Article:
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It’s a rugged, beautiful, and lonely land. The Outer Banks are a string of narrow barrier islands sheltering North Carolina’s mainland coast. These islands start at the Virginia border continuing south for 120 miles to Ocracoke Island.
For thousands of years, they have acted as a natural buffer zone between the ravaging Atlantic and shallow offshore sounds. Windswept dunes and sandy beaches mix with fertile marshes and tranquil woodlands.
This is paradise. Welcome to the Outer Banks, North Carolina — you may never want to leave this relaxing vacation destination.
Weekend in the Outer Banks, North Carolina
If you’re searching for overcrowded beaches and a touristy beach vacation, then these barrier islands are not for you. But if you’re ready to get away, really unplug and relax, then take a look at all the wonderfully unwinding yet re-energizing things to do on a weekend getaway to the Outer Banks, North Carolina.
Warm waters of the Gulf Stream merge with the cooler Labrador currents, creating a home for a wide variety of rare plants and animals. The pristine Outer Banks is a nesting area for terns, American Oystercatchers, and Black Skimmers. Shy Sea Turtles crawl up from the surf to lay eggs on its sun-warmed beaches.
And if you’re lucky, you can even catch a glimpse of wild horses roaming about the Northern Shores.
The treacherous waters off the Outer Banks have been dubbed the Graveyard of the Atlantic, entombing about 2,000 vessels — one of the highest concentrations of shipwrecks in the world. Many a desperate seaman has lost his fight not only against the angry sea but also against forces of war and piracy.
Long stretches of these fragile ribbons of sand have been placed under federal protection to preserve natural and cultural resources.
The Outer Banks host two National Seashores: Cape Hatteras and remote Cape Lookout, further to the south and reachable only by boat or ferry.
Communities are sprinkled throughout this curving arch of islands. It is a bustling and well-developed commercial hub.
How the World Learned to Fly
Here the Orville and Wilbur Wright flew the world’s first motorized airplane in 1903. The 60-foot (18 m) Wright Brothers National Memorial, crowning a 90-foot (27 m) dune of shifting sand that has been stabilized with grass, proudly towers over the town.
But the roots of history run much deeper here. On the neighboring Roanoke Island, Sir Walter Raleigh established a military settlement in April 1585 — the first British Colony in the New World.
You’ll find much more to discover, including so many outdoor activities, on the Outer Banks, North Carolina, than just wide sandy beaches. Take a trip to where land and water rendezvous, where the history of the United States began and the future of air travel started.
Where to Stay in Outer Banks, North Carolina
Your best bet for Outer Banks rentals is perhaps one of the many vacation homes or condos available. Choose from a multitude of private cottages on the beach. Where you can watch the sun sink into the ocean right from your wooden deck. Where sea oats gently wave along the dunes and the sound of rolling waves will lull you to sleep.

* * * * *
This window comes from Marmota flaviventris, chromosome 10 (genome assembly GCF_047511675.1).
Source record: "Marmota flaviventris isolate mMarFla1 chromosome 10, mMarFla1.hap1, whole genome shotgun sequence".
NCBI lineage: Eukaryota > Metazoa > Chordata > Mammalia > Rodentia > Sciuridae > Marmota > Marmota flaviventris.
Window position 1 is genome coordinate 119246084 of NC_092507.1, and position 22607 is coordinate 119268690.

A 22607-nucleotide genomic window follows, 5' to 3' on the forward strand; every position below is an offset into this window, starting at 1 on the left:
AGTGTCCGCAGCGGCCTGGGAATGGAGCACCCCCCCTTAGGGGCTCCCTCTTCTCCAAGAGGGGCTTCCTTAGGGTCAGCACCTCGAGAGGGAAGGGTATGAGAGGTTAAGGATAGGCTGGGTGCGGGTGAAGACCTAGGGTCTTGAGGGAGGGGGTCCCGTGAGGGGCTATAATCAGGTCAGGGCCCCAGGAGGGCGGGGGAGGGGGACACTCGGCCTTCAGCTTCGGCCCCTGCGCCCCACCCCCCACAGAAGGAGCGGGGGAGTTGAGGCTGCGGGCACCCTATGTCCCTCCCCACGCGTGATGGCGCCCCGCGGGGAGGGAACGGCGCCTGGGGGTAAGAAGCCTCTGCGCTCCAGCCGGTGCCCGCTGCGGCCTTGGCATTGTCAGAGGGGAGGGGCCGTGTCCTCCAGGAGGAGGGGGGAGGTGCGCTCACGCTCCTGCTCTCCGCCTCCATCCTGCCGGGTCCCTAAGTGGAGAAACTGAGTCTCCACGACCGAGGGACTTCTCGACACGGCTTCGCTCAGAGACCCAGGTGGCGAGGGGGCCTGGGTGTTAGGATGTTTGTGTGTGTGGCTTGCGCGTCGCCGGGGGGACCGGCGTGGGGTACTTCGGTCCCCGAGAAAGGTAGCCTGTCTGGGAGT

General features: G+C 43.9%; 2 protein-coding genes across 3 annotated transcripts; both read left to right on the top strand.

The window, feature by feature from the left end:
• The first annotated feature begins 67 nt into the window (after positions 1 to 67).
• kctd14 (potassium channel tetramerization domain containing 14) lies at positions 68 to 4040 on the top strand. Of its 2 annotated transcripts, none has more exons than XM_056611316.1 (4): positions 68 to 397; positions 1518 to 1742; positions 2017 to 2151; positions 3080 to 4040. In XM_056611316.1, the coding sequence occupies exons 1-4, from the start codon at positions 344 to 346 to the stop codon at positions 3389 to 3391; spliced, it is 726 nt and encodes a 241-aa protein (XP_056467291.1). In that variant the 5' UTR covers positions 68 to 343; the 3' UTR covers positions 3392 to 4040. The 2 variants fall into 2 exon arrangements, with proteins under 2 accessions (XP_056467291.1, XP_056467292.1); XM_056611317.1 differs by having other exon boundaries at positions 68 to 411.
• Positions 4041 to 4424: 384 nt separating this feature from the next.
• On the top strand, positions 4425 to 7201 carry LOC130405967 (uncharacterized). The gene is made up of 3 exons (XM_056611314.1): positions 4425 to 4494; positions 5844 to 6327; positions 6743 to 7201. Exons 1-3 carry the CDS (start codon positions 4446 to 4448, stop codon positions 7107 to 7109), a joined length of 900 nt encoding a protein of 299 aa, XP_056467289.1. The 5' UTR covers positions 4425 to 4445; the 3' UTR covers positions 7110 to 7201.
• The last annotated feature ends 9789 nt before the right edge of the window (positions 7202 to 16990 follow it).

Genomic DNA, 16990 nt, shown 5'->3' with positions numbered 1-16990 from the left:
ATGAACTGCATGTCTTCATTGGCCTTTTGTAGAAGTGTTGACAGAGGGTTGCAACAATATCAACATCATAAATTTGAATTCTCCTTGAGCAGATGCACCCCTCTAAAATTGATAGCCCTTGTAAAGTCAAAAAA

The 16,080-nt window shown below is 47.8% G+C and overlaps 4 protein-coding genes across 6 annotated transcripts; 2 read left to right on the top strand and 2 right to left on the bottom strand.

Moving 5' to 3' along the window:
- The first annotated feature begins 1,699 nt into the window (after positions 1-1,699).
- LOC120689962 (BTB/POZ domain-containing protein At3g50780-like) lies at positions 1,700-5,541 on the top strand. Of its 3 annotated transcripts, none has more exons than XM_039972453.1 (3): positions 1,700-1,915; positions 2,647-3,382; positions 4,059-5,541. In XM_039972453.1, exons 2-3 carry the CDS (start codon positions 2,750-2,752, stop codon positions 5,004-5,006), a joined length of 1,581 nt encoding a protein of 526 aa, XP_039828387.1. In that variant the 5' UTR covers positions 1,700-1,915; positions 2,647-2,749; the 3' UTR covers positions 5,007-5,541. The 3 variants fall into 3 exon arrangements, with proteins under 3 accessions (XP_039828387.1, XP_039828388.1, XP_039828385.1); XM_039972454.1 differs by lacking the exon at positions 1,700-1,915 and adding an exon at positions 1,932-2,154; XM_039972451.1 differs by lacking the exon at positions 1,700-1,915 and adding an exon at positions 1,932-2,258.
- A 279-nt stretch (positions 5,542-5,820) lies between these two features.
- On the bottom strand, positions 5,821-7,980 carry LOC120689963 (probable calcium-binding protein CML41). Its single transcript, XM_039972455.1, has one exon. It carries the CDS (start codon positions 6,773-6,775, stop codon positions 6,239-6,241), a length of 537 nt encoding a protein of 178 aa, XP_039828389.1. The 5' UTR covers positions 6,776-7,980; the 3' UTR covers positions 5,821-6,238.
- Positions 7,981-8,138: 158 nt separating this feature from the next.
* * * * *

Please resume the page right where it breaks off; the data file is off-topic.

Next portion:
If that’s not your preferred accommodations, opt for local Bed & Breakfasts, hotels, and campgrounds.
Friday in Outer Banks, North Carolina
Since this is your first day on the Outer Banks, head for the seashore, and just chill.
Try Coquina Beach, south of Nags Head. It’s less crowded than beaches close to residential areas. Pack a picnic lunch and go for a swim in the clean blue water. Curl up with a good book. Take a walk along the beach.
Watch a band of brown pelicans fly closely above the water’s surface, the tips of their wings almost touching the waves.
Go beachcombing or just relax.
Saturday in Outer Banks, North Carolina
Roanoke Island, Outer Banks
In Kitty Hawk, don’t miss visiting the Wright Brothers National Memorial (U.S. Highway 158 Bypass between Mileposts 7 and 8, Kill Devil Hills; 252-441-7430). Start at the Visitor Center with the exhibits of a full-scale reproduction of the 1902 glider and the 1903 flying machine. These explain the events leading to the first flight. Numbered markers point out the spots where the first airplane left the ground and landed. Some people fly brightly colored kites or model airplanes by the granite Memorial on top of grassy Kill Devil Hill — a beautiful sight the Wright brothers surely would have liked.
Nearby Jockey’s Ridge State Park (U.S. Highway 158 Bypass near Milepost 12, Nags Head; 252-441-7132) is the tallest natural sand dune system in the Eastern United States. It was preserved as a state park in 1975. Soft sands and year-round winds allowed the Wright brothers to make the dream of aviation come true on the Outer Banks.
Today, you can fly the same skies just like the famous pilots did. Kitty Hawk Kites offers a three-hour beginner hang gliding lesson on the dunes. They also offer many more flight-related activities such as parasailing, ultralight lessons, seaplane tours, or kiteboarding.
History is Alive on Roanoke Island
If you’ve always wanted to find out how soldiers camped in the 1500’s, visit Roanoke Island Festival Park (252-475-1500) next. It’s located about 5 miles (8 km) from Nags Head on Roanoke Island, across from the Waterfront in downtown Manteo.
Explore 400 years of the Island’s history, with live blacksmithing and leatherworking demonstrations. In the interactive Adventure Museum, children can dress-up in period costumes and learn about boat building, pirates, shipwrecks, and lighthouse keepers.